is the grass any bluer...

is the grass any bluer...
on the other side?

Friday, March 11, 2011

Crossings: Lexington Art League Showcases Contemporary Latino/a Art

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Image: no somos uno by Lucia A. Gomez


Crossings Celebrates Contemporary Latino/a Art

The Latino/Latina community is the largest immigrant population in Kentucky, and many aspects of Latin-American culture (food, music, traditional celebrations and dance) are embraced state-wide. Yet, contemporary Latino/a art is rarely seen in central Kentucky.

LAL’s aims to bring more visibility to this sector of contemporary art through its upcoming exhibition, Crossings. The exhibition is LAL’s first solely focusing on Latino/a and Chicano/a artists living in America. Artworks explore issues of immigration and trans-border crossing experiences as well as the points at which gender, labor, race, class, sexuality and cultural identity intersect.  

LAL accepted a proposal for Crossings from guest curators Marta Miranda, Andres Cruz and Diane Kahlo. The three are activists in the Latino/a community as well as artists. With media ranging from painting and photography to mixed media installation, the curators chose 6 artists from Illinois, Florida, Texas and Missouri as well as 8 from Kentucky.

Diane Kahlo says she and her co-curators would like “viewers to walk away with either a greater understanding of some of the journeys expressed in the artwork, or perhaps a new-found curiosity to learn more about Latin American culture, history, politics and art. Our hope is to provoke dialogue.”

Stephanie Pevec, LAL Executive Director, states the importance of presenting an exhibition with alternate ideas and philosophies. “The more we explore the various aspects of contemporary art, the more informed we become as a society.  LAL looks forward to the opening of Crossings in our continued effort to understand ourselves and the world around us through the lens of current visual art.” 

Opening on March 25 at LAL @ Loudoun House, Crossings runs through May 15. Gallery admission is free and hours are Tuesday through Friday 10a to 4p, and Saturday through Sunday 1p to 4p. More information can be found at www.lexingtonartleague.org.

As part of the exhibition’s programming, LAL will also host classes, lectures and events.

Classes
Now in its fifth season, LAL’s Master Class program will be lead by three artists from the Crossings exhibition. These no-cost visual art classes are offered to high school students in Kentucky and allow the students to learn about life as a professional artist and to assist in the development of their own artistic careers. Sonia Baez-Hernandez will lead a found objects workshop with Stars, a Latina teen group coordinated by the Bluegrass Community Center, on March 26. Agustin Zarate will lead a low rider art techniques workshop with a group of Latino/a youth on April 2. And, finally, curators Diane Kahlo and Andres Cruz will lead a bookmaking workshop with community teens on April 9.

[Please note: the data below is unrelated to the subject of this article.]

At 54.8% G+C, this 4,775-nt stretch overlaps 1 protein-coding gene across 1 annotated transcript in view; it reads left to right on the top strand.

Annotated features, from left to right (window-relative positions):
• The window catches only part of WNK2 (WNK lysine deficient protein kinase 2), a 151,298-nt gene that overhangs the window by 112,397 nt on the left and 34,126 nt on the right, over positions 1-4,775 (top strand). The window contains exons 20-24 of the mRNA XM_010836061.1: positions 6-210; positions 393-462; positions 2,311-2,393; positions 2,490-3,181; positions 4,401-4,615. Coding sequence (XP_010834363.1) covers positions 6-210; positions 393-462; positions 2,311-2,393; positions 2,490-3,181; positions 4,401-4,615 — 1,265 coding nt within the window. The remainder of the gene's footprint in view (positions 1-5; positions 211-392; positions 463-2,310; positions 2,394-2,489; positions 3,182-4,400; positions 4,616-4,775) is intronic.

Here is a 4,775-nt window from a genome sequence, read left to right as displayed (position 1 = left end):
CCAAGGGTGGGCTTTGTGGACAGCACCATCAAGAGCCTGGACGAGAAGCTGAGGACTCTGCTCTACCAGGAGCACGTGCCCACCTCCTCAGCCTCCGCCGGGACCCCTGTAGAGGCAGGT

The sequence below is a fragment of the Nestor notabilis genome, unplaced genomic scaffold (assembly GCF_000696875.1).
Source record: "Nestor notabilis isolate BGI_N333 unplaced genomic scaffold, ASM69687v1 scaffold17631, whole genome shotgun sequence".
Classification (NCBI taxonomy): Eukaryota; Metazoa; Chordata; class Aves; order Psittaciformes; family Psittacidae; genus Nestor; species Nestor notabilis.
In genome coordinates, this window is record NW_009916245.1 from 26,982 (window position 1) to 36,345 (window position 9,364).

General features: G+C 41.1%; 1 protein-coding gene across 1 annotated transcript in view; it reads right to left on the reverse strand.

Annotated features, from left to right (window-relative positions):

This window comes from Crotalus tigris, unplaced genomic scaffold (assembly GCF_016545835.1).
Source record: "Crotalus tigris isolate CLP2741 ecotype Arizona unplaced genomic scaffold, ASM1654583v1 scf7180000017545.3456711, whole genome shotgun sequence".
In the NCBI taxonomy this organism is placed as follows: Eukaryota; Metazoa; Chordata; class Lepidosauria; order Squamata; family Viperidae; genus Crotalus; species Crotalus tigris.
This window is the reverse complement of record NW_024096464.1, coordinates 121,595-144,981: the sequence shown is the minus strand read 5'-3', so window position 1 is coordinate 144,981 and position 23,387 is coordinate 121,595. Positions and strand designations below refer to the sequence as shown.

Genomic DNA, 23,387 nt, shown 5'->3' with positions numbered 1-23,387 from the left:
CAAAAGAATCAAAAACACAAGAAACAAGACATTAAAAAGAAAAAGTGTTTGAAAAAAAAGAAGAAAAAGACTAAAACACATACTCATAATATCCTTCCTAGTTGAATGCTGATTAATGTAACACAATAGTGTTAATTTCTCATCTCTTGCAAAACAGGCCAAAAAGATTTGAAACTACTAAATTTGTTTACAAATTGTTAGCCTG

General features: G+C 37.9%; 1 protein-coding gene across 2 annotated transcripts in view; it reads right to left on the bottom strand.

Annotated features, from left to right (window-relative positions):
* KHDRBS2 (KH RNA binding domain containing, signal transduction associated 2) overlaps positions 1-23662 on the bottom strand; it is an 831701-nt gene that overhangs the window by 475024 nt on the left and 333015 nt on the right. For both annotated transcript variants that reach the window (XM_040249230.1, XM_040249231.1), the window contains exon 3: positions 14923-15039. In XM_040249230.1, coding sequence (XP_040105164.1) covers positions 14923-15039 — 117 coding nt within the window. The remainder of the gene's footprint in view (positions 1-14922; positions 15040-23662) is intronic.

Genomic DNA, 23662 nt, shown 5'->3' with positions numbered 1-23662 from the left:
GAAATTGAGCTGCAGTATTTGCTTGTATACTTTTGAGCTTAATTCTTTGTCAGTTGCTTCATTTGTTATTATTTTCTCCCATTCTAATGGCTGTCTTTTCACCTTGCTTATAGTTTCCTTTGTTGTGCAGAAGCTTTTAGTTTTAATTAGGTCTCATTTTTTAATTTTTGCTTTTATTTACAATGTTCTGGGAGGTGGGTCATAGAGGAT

Lectures
To engage with Crossings on a deeper level, LAL is also hosting lectures surrounding the exhibition. A Curators’ Talk with all three curators is scheduled for Saturday, April 16, at 3p. And a Gallery Talk is scheduled for Wednesday, May 11, at 7p. The Curators’ Talk in April will include an in-depth discussion of the exhibition’s concept, artists and artwork. The Gallery Talk in May will be a moderated discussion with panelists Dr. Ana Liberato (Assistant Professor of Sociology, University of Kentucky), Dr. Cristina Alcalde (Assistant Professor of Gender and Women's Studies, University of Kentucky), and Andres Cruz (editor of La Voz de Kentucky) on topics of globalization, immigration, and migration.  

Events
LAL will host social events and opportunities to network through Fifth Third Bank 4th Friday. During the opening reception forCrossings on March 25, Fifth Third Bank 4th Friday will present the Big Maracas as musical guest and offer light appetizers donated by Mi Pequena Hacienda. The last Fifth Third Bank 4th Friday during Crossings, on April 22, will offer live music by Jose Rivera and refreshments donated by Jalapenos Mexican Restaurant and Old San Juan. Both events include a cash bar by Kentucky Eagle INC, Kentucky Ale and Pepsi. Event hours are from 6p to 9p and admission is free for LAL members, 2 for 1 for LexArts card holders, and $7 for potential LAL members. Fifth Third Bank 4th Friday is sponsored by Fifth Third Bank and supported by WUKY, Where NPR Rocks at 91.3FM.
  
About LAL
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Image: Las Desaparecidas detail by Diane Kahlo